Advertisement

Annals of Surgical Oncology

, Volume 26, Issue 3, pp 772–781 | Cite as

Outcomes and Risk Score for Distal Pancreatectomy with Celiac Axis Resection (DP-CAR): An International Multicenter Analysis

  • Sjors Klompmaker
  • Niek A. Peters
  • Jony van Hilst
  • Claudio Bassi
  • Ugo Boggi
  • Olivier R. Busch
  • Willem Niesen
  • Thomas M. Van Gulik
  • Ammar A. Javed
  • Jorg Kleeff
  • Manabu Kawai
  • Mickael Lesurtel
  • Carlo Lombardo
  • A. James Moser
  • Ken-ichi Okada
  • Irinel Popescu
  • Raj Prasad
  • Roberto Salvia
  • Alain Sauvanet
  • Christian Sturesson
  • Matthew J. Weiss
  • Herbert J. Zeh
  • Amer H. Zureikat
  • Hiroki Yamaue
  • Christopher L. Wolfgang
  • Melissa E. Hogg
  • Marc G. BesselinkEmail author
  • the E-AHPBA DP-CAR study group
Open Access
Hepatobiliary Tumors

Abstract

Background

Distal pancreatectomy with celiac axis resection (DP-CAR) is a treatment option for selected patients with pancreatic cancer involving the celiac axis. A recent multicenter European study reported a 90-day mortality rate of 16%, highlighting the importance of patient selection. The authors constructed a risk score to predict 90-day mortality and assessed oncologic outcomes.

Methods

This multicenter retrospective cohort study investigated patients undergoing DP-CAR at 20 European centers from 12 countries (model design 2000–2016) and three very-high-volume international centers in the United States and Japan (model validation 2004–2017). The area under receiver operator curve (AUC) and calibration plots were used for validation of the 90-day mortality risk model. Secondary outcomes included resection margin status, adjuvant therapy, and survival.

Results

For 191 DP-CAR patients, the 90-day mortality rate was 5.5% (95 confidence interval [CI], 2.2–11%) at 5 high-volume (≥ 1 DP-CAR/year) and 18% (95 CI, 9–30%) at 18 low-volume DP-CAR centers (P = 0.015). A risk score with age, sex, body mass index (BMI), American Society of Anesthesiologists (ASA) score, multivisceral resection, open versus minimally invasive surgery, and low- versus high-volume center performed well in both the design and validation cohorts (AUC, 0.79 vs 0.74; P = 0.642). For 174 patients with pancreatic ductal adenocarcinoma, the R0 resection rate was 60%, neoadjuvant and adjuvant therapies were applied for respectively 69% and 67% of the patients, and the median overall survival period was 19 months (95 CI, 15–25 months).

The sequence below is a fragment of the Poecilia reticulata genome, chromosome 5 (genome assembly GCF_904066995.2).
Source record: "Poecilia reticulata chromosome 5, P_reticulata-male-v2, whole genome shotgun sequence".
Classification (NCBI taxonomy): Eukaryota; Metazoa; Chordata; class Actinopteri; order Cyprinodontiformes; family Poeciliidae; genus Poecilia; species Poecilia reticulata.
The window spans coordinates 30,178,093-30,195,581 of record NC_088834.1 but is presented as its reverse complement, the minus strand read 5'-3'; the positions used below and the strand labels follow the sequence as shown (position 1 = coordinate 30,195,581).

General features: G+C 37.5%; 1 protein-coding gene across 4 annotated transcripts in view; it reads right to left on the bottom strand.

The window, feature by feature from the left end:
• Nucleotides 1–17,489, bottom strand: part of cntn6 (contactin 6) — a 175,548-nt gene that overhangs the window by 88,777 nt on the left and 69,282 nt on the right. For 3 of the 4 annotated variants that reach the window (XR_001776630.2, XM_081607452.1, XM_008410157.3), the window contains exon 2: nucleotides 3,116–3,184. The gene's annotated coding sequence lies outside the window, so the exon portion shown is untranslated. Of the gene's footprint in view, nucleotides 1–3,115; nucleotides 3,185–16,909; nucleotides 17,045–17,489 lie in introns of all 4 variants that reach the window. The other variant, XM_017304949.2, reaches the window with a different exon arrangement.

Conclusions

When performed for selected patients at high-volume centers, DP-CAR is associated with acceptable 90-day mortality and overall survival. The authors propose a 90-day mortality risk score to improve patient selection and outcomes, with DP-CAR volume as the dominant predictor.

Distal pancreatectomy with celiac axis resection (DP-CAR) may lead to a radical resection for selected patients with locally advanced pancreatic cancer involving the celiac axis. The procedure relies on collateral flow from the superior mesenteric artery via the pancreatic head arcade to the liver and stomach. Some centers perform preoperative embolization of the hepatic and/or left gastric artery1 to maximize the formation of collaterals and reduce the risk of ischemia-related complications, but evidence in support of this practice is lacking.

A recent systematic review of 250 patients,2 four subsequent single-center studies of 17–80 patients,3, 4, 5, 6 and a pan-European retrospective multicenter study of 68 patients7 all suggested that DP-CAR for pancreatic ductal adenocarcinoma leads to an acceptable overall survival ranging from 17 to 35 months. Despite this survival benefit, the 90-day mortality rate after DP-CAR can be as high as 16–18%.7, 8, 9 A clinical risk score that evaluates the risk of mortality before surgery could inform shared decision making and improve outcomes through better patient selection. However, such a score is difficult to design for low-volume procedures such as DP-CAR.

A recent study and subsequent international validation (Klompmaker et al., unpublished data) proposed a risk prediction model for major morbidity (including mortality) after standard distal pancreatectomy based on age, sex, American Society of Anesthesiology (ASA) score, body mass index (BMI), multivisceral resection, and open versus minimally invasive approach.10 This model reflects the general risk for severe adverse events compared with the risk for specific complications after distal pancreatectomy. Although DP-CAR is a more extensive procedure, the existing model could serve as a basis for a clinical risk score. It is known that this method of adjustment is superior to designing of a new model with many fewer patients.11

This study aimed to create a 90-day mortality risk score for an existing cohort from 20 European DP-CAR centers and to perform an international validation for a combined cohort derived from three very-high-volume centers in the United States and Japan. We hypothesized that the risk score could successfully identify high-risk patients with little expected benefit from DP-CAR.

Methods